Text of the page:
Additionally, security is hard and requires dedicated resources and deep specialization. Despite spending $10-20 billion on cybersecurity , healthcare lacks sufficient resources to get it right. Especially considering that in some cases it’s healthcare versus nation-states. Should it be private companies’ responsibility to defend against nation-state attacks just because they’re cybersecurity-related? Would private industries be responsible for defending against a kinetic nation-state attack? Of course not, so why is cybersecurity different? Why do we shame and fine hospitals for security practices? Even well incentivized and financed industries with deep specialization, struggle. Look no further than finance and defense. Even the NSA has had its own struggles with security . If security isn’t kind to the security industry, why should we put the burden on healthcare? What will it take for us to understand the magnitude of the challenges before healthcare and take the necessary steps to address the issue? So we put businesses in a situation where they have to make choices about devoting resources to their primary business or spending enormous resources on being proactive for security in a technical deep discipline; the data show that we get worse security and worse healthcare.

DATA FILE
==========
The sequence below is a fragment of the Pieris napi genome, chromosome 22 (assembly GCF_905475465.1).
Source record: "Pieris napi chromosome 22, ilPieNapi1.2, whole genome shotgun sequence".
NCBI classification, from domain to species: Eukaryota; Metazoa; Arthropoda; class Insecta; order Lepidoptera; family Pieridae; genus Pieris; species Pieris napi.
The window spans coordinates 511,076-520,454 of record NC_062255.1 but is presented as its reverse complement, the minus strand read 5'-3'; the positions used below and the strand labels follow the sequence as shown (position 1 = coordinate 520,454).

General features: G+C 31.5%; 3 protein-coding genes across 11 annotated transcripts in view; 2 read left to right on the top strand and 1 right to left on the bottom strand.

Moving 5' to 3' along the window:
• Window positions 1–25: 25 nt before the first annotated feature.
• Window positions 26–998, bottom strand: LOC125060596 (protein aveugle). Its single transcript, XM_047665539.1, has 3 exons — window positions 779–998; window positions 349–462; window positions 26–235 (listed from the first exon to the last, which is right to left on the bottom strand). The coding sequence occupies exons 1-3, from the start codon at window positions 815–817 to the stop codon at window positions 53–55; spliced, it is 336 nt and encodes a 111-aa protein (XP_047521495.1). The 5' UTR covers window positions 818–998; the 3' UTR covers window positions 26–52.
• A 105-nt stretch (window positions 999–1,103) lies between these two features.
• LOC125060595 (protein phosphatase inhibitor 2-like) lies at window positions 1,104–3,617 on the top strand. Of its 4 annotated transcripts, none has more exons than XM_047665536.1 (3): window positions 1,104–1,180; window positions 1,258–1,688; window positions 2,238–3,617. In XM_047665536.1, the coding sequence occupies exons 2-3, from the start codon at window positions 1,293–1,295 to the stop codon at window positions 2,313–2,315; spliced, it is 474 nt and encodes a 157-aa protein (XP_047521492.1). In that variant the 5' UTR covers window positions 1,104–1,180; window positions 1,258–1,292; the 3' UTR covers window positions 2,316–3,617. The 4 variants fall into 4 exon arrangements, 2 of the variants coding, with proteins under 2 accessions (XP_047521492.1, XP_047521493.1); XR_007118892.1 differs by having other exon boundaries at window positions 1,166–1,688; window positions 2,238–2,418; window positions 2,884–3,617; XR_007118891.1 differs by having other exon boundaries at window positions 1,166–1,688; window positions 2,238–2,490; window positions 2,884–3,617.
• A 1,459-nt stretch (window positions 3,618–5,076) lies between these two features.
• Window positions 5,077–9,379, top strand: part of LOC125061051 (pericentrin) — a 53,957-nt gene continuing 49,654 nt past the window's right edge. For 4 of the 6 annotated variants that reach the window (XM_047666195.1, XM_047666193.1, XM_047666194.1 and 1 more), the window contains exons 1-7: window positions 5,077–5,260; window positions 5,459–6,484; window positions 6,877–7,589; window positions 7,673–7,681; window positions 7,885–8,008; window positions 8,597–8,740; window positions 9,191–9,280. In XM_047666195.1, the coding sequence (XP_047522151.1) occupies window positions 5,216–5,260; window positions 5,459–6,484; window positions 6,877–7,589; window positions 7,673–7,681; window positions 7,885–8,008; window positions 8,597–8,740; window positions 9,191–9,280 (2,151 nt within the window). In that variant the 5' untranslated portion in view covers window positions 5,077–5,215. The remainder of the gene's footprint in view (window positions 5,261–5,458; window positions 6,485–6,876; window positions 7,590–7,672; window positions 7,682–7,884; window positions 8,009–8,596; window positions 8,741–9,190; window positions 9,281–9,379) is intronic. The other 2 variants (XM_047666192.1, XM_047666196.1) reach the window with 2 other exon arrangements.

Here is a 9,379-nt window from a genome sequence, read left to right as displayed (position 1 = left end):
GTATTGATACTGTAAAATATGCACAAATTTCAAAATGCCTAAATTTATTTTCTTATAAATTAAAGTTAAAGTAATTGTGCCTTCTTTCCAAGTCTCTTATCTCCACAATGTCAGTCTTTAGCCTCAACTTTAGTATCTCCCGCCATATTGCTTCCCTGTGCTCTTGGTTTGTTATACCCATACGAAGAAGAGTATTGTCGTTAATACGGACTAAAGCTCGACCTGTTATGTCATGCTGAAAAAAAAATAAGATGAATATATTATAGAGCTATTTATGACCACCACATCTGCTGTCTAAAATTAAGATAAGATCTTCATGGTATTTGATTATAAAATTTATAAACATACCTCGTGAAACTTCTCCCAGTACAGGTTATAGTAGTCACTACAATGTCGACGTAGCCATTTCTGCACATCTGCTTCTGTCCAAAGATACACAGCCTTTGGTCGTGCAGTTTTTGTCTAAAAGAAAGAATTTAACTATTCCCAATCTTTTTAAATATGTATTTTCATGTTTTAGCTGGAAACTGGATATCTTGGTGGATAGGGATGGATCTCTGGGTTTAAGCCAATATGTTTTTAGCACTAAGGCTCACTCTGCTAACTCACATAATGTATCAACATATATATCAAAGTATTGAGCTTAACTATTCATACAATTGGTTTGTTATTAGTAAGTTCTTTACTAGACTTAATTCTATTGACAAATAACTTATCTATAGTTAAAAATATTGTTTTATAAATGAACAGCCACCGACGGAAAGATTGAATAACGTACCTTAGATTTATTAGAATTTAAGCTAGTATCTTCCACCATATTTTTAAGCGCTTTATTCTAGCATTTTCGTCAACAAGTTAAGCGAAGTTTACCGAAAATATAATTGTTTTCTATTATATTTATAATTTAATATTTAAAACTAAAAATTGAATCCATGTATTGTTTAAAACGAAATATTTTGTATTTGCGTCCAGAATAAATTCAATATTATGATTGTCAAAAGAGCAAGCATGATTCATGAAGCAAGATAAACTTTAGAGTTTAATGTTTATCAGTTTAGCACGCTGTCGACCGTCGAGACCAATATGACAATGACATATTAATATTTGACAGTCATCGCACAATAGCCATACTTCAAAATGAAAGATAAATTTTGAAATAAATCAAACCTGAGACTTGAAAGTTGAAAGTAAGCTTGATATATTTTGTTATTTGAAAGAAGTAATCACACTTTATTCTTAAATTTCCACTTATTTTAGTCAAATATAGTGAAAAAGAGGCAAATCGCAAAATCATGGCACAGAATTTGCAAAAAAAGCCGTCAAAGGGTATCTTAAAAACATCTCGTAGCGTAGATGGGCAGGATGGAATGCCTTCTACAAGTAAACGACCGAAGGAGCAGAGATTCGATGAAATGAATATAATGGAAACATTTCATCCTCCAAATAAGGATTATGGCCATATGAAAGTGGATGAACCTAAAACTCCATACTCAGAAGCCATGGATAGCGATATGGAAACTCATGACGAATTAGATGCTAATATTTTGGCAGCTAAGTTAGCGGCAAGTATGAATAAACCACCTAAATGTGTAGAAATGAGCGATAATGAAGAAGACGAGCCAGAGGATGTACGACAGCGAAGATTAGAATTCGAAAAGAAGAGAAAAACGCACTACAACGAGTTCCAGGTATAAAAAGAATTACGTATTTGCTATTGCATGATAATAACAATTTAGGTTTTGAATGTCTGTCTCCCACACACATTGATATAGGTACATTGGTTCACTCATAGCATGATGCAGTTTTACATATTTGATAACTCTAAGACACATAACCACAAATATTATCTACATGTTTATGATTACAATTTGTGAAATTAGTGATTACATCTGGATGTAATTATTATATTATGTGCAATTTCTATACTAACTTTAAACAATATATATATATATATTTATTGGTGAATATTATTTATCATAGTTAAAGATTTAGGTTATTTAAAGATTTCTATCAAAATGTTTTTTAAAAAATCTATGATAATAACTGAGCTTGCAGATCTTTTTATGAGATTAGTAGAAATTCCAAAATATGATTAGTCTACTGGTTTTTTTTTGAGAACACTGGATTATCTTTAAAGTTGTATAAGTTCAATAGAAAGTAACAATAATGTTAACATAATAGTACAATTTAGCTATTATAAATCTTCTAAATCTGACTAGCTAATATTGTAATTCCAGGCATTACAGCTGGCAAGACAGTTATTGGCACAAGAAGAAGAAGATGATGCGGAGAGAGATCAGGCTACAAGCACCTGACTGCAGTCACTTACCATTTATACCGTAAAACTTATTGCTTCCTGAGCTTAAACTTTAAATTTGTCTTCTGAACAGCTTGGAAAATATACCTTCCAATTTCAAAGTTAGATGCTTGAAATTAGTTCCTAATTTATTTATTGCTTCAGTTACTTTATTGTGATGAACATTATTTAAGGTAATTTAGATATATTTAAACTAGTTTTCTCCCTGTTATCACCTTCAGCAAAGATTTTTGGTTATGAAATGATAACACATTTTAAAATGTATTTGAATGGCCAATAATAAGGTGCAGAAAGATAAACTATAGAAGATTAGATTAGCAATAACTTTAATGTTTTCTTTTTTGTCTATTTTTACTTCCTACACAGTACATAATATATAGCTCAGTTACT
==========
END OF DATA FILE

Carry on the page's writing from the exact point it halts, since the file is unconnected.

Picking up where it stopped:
What have we observed?
Technologies built to serve healthcare are built primarily to deliver on healthcare features, not security features including monitoring that would help connect security events with patient outcomes. Since devices typically aren’t equipped to monitor and detect security issues, only indirect means are utilized. In an attempt to find a quantitative way of measuring cybersecurity progress, we turn to the regulatory body. The FDA’s Postmarket Cybersecurity Guidance (December 2016), encouraged device vendors to participate in cyber risk information sharing through a variety of ways, such as through FDA safety communications, ICS-CERT, or information sharing entities that share medical device vulnerability information such as the H-ISAC and Medical Device Information Sharing Analysis Organizations (ISAOs).
Two of the presumed benefits of information sharing are that 1) industry stakeholders have the information necessary to minimize their cybersecurity risk and 2) other medical device vendors can use this information to prevent their products from having the same or similar vulnerabilities.
An analysis of the ICS CERT database reveals that device vendors reported a more than five-fold increase in disclosed vulnerabilities since the release of the FDA premarket guidance was released. A hypothesis presents itself here - has there been an increase in the number of vulnerabilities in devices? Or has the assistance of FDA guidance encouraging information sharing helped the industry move up the cybersecurity maturity curve?